Relax. You're a shoo-in, read the text from his agent. Parker glanced over at Regina, sitting next to him, her own phone resting on her lap.
"You are such a stitch," he teased in a low whisper, yet inside he couldn't share Regina's excitement. When Diamond had first released, critics predicted endless nominations and hardware for his mantel. Parker saw the movie as one more line in his filmography, yet as the awards piled up he wondered if he genuinely had a shot at the granddaddy of them all. He found that out one January morning at five AM, watching his flatscreen while wrapped in a blanket.
Would he actually win the little golden guy? He'd know in one minute, fifteen seconds. Fourteen, thirteen...
Regina, elegant with her cascading brown curls and ruby earrings the size of quarters, blew him a quick air kiss before turning her attention back to the presentation. Cues in the form of various cameramen and stage hands rushing for position signaled the end of the commercial break, and shortly the program's announcer bellowed his introduction throughout the venue with a simple, "Ladies and gentlemen, please welcome last year's Best Actor, Walt Stephenson."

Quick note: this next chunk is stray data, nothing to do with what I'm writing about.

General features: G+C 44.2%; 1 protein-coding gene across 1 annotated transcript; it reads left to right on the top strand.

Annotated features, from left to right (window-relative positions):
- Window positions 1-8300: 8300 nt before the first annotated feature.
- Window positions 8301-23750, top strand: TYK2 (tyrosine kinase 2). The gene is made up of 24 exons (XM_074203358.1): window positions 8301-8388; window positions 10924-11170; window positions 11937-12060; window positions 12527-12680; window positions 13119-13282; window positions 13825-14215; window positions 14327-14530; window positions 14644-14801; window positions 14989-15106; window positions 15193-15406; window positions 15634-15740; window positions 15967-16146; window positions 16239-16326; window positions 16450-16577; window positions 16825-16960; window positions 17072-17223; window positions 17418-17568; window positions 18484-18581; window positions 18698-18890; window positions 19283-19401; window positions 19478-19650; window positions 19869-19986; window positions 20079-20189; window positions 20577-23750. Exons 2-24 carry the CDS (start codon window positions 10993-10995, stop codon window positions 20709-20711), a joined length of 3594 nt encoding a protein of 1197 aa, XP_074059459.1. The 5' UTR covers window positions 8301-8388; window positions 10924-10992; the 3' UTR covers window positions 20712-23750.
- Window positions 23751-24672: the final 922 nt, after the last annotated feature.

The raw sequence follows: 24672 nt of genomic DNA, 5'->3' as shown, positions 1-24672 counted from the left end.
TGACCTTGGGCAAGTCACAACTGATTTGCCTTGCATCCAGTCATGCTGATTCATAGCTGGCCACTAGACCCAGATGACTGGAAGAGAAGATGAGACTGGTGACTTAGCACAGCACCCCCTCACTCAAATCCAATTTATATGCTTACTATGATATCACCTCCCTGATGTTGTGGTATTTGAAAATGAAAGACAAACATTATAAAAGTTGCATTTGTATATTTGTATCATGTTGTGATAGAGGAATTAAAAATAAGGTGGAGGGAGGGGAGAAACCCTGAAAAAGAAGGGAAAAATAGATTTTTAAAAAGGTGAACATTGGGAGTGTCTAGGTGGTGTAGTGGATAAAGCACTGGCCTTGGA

The rugged actor, known for decades of work in now-classic westerns and knuckle-busting crime flicks before settling into a twilight career of tense political dramas, approached the microphone slowly, envelope in hand as he nodded away the thunderous applause. Parker hoped it would last forever--not so much to buy him time to settle the butterflies, but because the man genuinely deserved every accolade given him. Stephenson had been his hero growing up, his inspiration for pursuing an acting career. Somewhere in his parents' attic in their Dareville, Virginia home, a tiny black hat, much like the one Stephenson had worn in The Marauders, rested in a dusty box.
Man, he sure wished he was there watching the show, feeling suffocated. Not that he considered their town of Dareville home--his parents had retired there from Washington, D.C.--but what L.A. lacked in serenity the small Virginia town offered in spades.
No place like home. Parker closed his eyes and summoned a memory of running around the waterfront park in his native Georgetown with his friends, waving plastic guns and shouting immortal film dialogue like mantras. He watched Rick, his eventual partner in drama until Parker's move to California, morph into his adult self and take on Walt's familiar, smoky voice.